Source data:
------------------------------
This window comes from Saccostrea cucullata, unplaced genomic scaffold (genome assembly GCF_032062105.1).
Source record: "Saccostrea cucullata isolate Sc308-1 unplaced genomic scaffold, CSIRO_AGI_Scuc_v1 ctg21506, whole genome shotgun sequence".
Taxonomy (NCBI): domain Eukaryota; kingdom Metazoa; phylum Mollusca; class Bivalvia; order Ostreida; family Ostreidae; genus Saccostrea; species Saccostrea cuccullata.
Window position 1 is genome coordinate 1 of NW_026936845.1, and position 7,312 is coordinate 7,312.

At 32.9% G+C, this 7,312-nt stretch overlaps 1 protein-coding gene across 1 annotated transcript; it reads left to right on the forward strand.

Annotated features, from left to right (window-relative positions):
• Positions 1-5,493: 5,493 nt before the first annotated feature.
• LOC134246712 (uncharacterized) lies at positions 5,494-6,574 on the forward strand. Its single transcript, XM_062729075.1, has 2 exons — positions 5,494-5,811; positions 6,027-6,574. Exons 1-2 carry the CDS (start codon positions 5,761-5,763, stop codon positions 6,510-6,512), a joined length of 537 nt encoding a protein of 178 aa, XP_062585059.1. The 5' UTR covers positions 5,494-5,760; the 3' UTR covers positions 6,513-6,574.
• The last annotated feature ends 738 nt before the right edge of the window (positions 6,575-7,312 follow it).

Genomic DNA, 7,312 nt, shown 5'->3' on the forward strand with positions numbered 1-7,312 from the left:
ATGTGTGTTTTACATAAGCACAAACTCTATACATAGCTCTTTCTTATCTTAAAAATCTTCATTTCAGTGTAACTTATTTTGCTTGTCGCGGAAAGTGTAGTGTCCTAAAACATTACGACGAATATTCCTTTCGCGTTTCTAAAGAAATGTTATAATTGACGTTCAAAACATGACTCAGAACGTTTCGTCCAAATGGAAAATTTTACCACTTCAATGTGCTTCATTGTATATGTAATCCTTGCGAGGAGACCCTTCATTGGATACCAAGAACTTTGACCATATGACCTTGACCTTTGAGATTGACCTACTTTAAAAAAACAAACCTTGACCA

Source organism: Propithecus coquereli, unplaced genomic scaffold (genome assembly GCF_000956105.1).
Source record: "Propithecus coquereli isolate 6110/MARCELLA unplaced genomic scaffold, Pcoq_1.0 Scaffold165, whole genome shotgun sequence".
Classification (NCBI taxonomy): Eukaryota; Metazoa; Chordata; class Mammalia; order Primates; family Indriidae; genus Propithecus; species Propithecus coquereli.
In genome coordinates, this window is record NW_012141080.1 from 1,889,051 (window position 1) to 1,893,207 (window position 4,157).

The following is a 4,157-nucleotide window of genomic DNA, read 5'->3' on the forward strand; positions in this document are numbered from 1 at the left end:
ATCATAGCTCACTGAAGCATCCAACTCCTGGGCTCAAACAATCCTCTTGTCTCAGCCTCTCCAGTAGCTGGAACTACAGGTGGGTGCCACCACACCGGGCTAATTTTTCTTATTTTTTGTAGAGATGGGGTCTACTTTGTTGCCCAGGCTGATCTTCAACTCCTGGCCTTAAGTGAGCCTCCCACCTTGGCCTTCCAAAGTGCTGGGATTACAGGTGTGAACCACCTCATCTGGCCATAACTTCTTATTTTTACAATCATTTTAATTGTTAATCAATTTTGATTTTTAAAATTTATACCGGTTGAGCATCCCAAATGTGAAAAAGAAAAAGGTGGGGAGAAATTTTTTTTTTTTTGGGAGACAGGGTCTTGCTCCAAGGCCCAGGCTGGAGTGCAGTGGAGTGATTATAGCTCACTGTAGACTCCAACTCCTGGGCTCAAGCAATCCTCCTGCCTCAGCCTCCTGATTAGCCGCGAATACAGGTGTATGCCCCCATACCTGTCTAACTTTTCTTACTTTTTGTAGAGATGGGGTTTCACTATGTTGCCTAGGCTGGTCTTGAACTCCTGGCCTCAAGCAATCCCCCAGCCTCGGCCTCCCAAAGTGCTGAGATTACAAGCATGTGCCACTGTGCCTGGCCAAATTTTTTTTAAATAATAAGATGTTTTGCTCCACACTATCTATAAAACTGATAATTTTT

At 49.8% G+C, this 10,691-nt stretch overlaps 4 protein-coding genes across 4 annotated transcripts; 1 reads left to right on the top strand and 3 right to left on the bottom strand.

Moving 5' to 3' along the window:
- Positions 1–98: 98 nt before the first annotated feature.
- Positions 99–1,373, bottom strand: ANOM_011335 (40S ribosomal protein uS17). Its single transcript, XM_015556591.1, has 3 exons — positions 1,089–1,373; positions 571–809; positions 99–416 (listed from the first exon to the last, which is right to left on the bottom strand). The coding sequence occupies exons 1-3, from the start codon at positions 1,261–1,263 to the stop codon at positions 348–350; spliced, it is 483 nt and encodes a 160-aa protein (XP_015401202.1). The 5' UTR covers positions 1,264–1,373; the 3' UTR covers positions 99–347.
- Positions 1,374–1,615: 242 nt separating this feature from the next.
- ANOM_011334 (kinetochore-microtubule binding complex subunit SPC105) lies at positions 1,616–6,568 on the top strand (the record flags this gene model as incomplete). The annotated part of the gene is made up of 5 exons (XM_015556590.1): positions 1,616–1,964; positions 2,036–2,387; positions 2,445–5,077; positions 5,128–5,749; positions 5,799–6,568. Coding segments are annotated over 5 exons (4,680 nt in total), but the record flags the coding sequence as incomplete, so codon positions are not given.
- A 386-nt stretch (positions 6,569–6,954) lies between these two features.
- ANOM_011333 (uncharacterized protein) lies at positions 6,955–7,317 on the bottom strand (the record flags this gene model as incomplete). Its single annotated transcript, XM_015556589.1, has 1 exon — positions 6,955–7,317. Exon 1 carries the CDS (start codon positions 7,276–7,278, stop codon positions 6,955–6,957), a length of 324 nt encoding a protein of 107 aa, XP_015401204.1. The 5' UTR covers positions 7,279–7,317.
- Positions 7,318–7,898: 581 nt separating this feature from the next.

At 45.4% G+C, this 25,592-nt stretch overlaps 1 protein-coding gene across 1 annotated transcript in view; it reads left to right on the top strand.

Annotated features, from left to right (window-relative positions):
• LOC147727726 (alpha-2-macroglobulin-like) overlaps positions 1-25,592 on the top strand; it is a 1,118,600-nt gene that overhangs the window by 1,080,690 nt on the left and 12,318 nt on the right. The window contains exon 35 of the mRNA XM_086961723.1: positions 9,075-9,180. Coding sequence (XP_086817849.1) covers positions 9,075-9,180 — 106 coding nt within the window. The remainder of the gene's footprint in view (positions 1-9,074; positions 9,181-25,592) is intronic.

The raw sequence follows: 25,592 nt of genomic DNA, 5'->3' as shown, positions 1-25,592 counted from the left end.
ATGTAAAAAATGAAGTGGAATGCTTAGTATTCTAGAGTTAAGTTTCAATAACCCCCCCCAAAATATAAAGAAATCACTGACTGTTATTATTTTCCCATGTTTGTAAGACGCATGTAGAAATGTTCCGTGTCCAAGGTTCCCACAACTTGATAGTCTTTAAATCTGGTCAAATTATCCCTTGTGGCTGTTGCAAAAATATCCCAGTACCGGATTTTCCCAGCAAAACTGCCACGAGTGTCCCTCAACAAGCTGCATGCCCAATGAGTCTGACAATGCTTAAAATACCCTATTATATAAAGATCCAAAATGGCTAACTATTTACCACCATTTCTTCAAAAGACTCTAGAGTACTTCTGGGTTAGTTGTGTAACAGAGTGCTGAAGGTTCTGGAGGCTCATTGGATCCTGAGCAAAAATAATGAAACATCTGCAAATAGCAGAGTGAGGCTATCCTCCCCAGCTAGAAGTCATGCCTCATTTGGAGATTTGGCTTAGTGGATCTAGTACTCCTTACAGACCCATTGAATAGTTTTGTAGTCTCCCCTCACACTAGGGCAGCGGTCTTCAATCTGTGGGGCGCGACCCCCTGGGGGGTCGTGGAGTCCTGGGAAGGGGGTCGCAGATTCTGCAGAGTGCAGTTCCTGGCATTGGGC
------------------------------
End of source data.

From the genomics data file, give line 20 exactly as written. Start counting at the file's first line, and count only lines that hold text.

- Positions 1–98: 98 nt before the first annotated feature.